Two-Layer Mutiple Trapping Model for Universal Current Transients in Molecularly Doped Polymers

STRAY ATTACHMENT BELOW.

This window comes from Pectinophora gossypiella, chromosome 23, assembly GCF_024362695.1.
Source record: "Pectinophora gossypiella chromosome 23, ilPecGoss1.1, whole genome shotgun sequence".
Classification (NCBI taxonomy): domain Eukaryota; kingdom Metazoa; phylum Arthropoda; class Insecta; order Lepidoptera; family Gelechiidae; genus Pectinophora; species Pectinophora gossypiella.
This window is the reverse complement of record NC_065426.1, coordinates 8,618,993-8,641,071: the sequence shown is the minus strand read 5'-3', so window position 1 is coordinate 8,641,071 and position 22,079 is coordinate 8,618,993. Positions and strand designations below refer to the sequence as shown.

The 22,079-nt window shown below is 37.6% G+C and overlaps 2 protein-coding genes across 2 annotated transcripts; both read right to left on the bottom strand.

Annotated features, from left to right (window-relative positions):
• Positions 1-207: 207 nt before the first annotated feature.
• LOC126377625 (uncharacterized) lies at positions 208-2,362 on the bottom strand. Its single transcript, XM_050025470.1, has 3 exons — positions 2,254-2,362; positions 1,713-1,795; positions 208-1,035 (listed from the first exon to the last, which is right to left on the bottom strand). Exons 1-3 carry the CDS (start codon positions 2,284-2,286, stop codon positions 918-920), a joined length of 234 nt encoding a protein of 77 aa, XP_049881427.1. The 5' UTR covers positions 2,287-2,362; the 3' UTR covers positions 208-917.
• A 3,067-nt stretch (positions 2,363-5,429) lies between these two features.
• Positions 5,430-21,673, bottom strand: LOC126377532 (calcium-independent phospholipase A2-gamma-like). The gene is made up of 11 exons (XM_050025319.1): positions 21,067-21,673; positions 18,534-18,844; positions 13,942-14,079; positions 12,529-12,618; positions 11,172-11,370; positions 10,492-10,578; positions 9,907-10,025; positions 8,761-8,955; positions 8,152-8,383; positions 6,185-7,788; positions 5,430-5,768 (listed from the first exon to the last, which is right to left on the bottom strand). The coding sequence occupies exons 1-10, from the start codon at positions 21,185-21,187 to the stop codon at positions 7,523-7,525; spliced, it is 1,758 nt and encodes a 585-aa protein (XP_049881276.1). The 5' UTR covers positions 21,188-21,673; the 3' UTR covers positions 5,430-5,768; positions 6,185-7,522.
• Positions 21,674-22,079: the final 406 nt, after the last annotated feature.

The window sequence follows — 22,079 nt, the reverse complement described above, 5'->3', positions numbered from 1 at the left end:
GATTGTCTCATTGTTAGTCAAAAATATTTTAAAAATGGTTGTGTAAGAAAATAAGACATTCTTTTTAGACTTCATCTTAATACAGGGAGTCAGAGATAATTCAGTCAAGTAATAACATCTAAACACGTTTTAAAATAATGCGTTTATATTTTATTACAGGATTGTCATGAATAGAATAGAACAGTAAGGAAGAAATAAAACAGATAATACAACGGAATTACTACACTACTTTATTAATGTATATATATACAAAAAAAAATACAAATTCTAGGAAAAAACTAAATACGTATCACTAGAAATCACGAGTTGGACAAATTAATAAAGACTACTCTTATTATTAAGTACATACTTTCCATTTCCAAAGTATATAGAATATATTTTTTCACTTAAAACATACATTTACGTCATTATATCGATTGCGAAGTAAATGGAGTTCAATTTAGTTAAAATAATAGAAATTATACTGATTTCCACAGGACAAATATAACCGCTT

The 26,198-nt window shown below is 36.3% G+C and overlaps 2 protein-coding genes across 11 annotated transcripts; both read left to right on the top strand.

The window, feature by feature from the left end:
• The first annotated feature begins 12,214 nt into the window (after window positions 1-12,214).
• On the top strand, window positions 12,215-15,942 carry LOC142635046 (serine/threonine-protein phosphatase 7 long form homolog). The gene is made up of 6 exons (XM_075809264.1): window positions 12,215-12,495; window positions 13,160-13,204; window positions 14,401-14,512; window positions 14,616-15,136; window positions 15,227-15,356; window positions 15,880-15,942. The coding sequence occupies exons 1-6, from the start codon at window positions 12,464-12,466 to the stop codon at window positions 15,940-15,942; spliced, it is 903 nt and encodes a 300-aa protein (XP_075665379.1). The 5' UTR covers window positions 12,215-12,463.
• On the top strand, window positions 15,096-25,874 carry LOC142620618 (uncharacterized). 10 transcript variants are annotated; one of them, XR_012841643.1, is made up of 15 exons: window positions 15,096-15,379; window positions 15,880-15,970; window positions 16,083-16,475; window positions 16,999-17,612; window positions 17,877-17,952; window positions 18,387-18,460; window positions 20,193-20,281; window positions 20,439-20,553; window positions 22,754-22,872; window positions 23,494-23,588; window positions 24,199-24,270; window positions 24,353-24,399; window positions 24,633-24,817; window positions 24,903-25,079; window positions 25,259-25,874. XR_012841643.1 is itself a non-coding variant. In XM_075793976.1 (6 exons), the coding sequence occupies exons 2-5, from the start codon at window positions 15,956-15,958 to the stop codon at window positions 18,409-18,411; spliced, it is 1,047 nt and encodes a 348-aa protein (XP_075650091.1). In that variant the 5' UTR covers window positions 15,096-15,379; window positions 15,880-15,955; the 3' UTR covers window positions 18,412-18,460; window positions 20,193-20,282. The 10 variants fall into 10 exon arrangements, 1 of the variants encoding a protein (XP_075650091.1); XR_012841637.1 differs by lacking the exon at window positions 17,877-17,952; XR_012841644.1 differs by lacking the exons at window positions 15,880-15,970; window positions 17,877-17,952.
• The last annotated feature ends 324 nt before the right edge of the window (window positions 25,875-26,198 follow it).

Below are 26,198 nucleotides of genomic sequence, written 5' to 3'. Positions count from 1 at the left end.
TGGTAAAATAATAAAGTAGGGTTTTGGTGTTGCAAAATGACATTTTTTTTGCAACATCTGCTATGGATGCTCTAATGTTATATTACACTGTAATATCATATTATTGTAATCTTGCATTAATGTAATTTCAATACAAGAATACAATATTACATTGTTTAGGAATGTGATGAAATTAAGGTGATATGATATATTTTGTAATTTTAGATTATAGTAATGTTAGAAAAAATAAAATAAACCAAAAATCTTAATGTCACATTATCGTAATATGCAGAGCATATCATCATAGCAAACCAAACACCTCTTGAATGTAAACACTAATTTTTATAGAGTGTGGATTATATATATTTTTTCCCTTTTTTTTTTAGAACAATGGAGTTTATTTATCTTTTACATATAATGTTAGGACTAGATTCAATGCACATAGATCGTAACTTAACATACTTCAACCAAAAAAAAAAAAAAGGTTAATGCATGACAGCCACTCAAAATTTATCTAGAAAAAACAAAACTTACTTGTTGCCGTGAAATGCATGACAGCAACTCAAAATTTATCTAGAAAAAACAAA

The mechanism of charge transport in molecularly doped polymers has been the subject of much discussion over the years. In this paper, data obtained from a new experimental variant of the time-of-flight (TOF) technique, called TOF1a, are compared to the predictions of a two-layer multiple trapping model (MTM) with an exponential distribution of traps. In the recently introduced TOF1a experimental variant, the charge generation depth is varied continuously, from surface generation to bulk generation, by varying the energy of the electron-beam excitation source. This produces systematic changes in the shape of the current transient that can be compared to predictions of the two-layer MTM. In the model, one additional assumption is added to the homogeneous MTM, namely: that there exists a surface region, on the order of a micrometer thick, in which the trap distribution is identical to the bulk, but has a higher trap concentration. We find that the characteristic experimental features of an initial spike, a flat plateau, and an anomalously broad tail, as well as the sometimes observed cusp or decreasing current occurring near the transit time, can all be described by such a two-layer model; that is, they can arise as a result of carriers delayed by a trap-rich surface layer. We find that we can semiquantitatively fit current transient data over the whole time range of the experiment, but only by using theoretical parameters that lie in a narrow range, the extent of which we quantify here.